The study is part of the larger HEAL Initiative, launched by the NIH in April 2018 to improve prevention and treatment strategies for opioid misuse and addiction and enhance pain management. The initiative aims to improve treatments for chronic pain, curb the rates of opioid use disorder and overdose and achieve long-term recovery from opioid addiction. The UNM/MRN award is one of 375 NIH grant awards across 41 states made in FY 2019 to apply scientific solutions to reverse the national opioid crisis.
The comprehensive study of infants and younger children complements another study, which is already underway and focuses on ages 9 to 22, said Stephen, an expert in neuroimaging.“Both of these are focused on trying to understand the risk of addiction and the effects of addiction,” Stephen said.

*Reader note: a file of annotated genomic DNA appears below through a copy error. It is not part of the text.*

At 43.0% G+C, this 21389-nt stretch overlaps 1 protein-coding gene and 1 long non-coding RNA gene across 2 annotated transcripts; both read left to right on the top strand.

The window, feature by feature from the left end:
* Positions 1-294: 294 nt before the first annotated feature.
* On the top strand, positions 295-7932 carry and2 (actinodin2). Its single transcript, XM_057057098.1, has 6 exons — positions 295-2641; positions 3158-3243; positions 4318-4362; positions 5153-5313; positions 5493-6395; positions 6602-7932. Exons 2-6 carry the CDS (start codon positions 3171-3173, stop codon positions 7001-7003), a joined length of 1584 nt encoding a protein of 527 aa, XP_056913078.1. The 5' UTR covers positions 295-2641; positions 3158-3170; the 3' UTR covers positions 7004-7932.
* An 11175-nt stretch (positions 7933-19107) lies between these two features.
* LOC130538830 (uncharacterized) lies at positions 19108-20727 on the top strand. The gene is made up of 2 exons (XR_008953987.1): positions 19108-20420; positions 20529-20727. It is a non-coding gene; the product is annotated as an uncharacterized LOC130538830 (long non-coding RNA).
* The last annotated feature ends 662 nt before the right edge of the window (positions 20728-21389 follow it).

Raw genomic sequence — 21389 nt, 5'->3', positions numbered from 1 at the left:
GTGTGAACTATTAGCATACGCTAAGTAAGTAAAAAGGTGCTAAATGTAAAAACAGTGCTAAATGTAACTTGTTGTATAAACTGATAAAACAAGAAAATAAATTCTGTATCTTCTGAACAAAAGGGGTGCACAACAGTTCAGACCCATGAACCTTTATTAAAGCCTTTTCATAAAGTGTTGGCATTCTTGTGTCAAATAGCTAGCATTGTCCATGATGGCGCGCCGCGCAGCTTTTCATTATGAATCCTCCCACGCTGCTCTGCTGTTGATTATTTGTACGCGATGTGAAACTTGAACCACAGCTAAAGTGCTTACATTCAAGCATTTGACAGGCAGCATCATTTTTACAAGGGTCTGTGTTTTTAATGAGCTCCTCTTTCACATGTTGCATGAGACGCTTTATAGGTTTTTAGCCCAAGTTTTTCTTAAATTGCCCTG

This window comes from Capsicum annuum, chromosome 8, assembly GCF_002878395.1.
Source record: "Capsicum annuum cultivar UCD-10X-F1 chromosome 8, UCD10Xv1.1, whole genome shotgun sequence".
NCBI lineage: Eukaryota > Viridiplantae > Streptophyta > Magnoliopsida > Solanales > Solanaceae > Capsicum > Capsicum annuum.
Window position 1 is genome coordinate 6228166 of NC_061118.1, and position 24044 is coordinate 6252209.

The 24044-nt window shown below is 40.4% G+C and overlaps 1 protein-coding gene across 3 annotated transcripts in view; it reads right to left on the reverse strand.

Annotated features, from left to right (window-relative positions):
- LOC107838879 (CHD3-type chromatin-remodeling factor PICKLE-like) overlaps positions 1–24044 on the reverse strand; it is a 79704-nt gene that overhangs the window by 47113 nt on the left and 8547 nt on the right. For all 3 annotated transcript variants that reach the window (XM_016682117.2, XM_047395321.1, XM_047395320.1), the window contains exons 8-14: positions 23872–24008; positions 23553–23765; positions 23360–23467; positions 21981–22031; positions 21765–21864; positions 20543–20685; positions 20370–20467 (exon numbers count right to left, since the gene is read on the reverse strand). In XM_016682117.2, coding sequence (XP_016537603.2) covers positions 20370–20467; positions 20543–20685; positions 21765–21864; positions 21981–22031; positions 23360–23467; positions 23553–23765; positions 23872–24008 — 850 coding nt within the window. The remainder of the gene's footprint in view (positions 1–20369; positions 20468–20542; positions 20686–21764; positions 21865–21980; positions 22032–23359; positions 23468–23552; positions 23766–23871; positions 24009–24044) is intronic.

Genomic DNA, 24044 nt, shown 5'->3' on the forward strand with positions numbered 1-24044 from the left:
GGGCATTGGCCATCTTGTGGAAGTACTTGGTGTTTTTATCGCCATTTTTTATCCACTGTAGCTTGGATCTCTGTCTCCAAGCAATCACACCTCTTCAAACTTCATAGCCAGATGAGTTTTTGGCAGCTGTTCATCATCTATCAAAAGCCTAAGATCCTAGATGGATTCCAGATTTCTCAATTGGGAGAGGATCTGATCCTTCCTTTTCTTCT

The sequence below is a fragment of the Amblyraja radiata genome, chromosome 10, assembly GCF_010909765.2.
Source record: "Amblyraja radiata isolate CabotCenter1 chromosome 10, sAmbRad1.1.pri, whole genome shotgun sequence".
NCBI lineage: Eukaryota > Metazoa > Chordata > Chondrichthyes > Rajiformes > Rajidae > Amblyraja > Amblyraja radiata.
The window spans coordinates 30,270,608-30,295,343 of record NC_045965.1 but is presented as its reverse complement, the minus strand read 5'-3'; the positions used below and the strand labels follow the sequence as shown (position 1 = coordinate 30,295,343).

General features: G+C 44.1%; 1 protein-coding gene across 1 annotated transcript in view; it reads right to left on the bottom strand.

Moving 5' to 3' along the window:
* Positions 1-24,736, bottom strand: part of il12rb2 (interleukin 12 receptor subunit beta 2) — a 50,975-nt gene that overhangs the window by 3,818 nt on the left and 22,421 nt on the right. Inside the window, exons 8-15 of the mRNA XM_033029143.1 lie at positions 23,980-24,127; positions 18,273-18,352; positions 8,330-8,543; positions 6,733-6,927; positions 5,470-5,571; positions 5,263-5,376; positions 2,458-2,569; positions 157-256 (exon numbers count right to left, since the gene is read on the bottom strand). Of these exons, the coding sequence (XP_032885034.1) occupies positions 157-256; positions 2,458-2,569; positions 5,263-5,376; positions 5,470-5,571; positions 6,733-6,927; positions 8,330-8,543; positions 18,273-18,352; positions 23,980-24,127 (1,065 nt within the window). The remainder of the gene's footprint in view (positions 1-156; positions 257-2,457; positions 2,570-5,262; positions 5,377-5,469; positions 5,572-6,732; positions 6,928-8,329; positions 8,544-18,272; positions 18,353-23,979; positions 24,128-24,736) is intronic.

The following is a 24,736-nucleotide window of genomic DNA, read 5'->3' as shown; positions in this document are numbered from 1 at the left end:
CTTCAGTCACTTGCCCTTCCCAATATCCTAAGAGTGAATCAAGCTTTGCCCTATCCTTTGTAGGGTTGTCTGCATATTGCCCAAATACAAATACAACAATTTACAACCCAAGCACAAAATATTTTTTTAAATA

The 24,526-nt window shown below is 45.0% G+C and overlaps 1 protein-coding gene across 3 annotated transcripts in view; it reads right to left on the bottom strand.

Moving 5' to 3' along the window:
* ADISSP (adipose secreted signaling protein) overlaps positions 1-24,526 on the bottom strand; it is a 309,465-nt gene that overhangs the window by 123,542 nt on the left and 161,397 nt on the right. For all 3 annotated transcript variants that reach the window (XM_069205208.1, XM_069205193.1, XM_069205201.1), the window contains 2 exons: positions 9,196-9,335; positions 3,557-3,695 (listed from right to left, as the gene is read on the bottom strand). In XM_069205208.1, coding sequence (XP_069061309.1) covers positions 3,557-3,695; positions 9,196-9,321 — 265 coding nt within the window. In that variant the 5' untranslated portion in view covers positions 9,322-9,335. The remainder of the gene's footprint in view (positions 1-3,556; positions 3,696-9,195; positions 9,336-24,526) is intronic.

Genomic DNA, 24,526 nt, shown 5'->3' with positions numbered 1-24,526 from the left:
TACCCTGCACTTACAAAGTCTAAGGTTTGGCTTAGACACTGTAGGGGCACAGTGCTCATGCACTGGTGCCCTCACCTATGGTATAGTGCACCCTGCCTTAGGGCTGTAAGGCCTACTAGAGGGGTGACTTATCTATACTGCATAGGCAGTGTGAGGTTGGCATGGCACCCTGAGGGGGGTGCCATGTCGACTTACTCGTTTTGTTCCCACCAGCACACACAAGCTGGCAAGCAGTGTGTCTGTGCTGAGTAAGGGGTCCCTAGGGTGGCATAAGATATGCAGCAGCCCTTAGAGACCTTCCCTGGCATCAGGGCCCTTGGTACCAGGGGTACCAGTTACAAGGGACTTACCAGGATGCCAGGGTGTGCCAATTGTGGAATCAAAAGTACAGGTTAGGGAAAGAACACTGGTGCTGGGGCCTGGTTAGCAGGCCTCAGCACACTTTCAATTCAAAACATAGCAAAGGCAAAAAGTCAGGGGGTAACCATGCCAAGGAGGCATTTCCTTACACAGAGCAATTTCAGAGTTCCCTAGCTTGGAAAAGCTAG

The Mind Research Network is equipped to scan children’s brains using magnetic resonance imaging (MRI), magnetic encephalography (MEG) and electroencephalography (EEG), Stephen said.
The team hopes to identify characteristic changes in brain structure or function that mirror behavioral abnormalities in children affected by opioid exposure, Bakhireva says, but it will also be looking for other telltale signs, including epigenetic changes and physiological measures.
During the Phase I planning stage, the team will start by working out the best way to recruit mothers willing to participate in years-long research, assessing the feasibility of multi-modal infant assessments, how to report test results to parents and a mechanism to provide access to services for children identified as being at risk.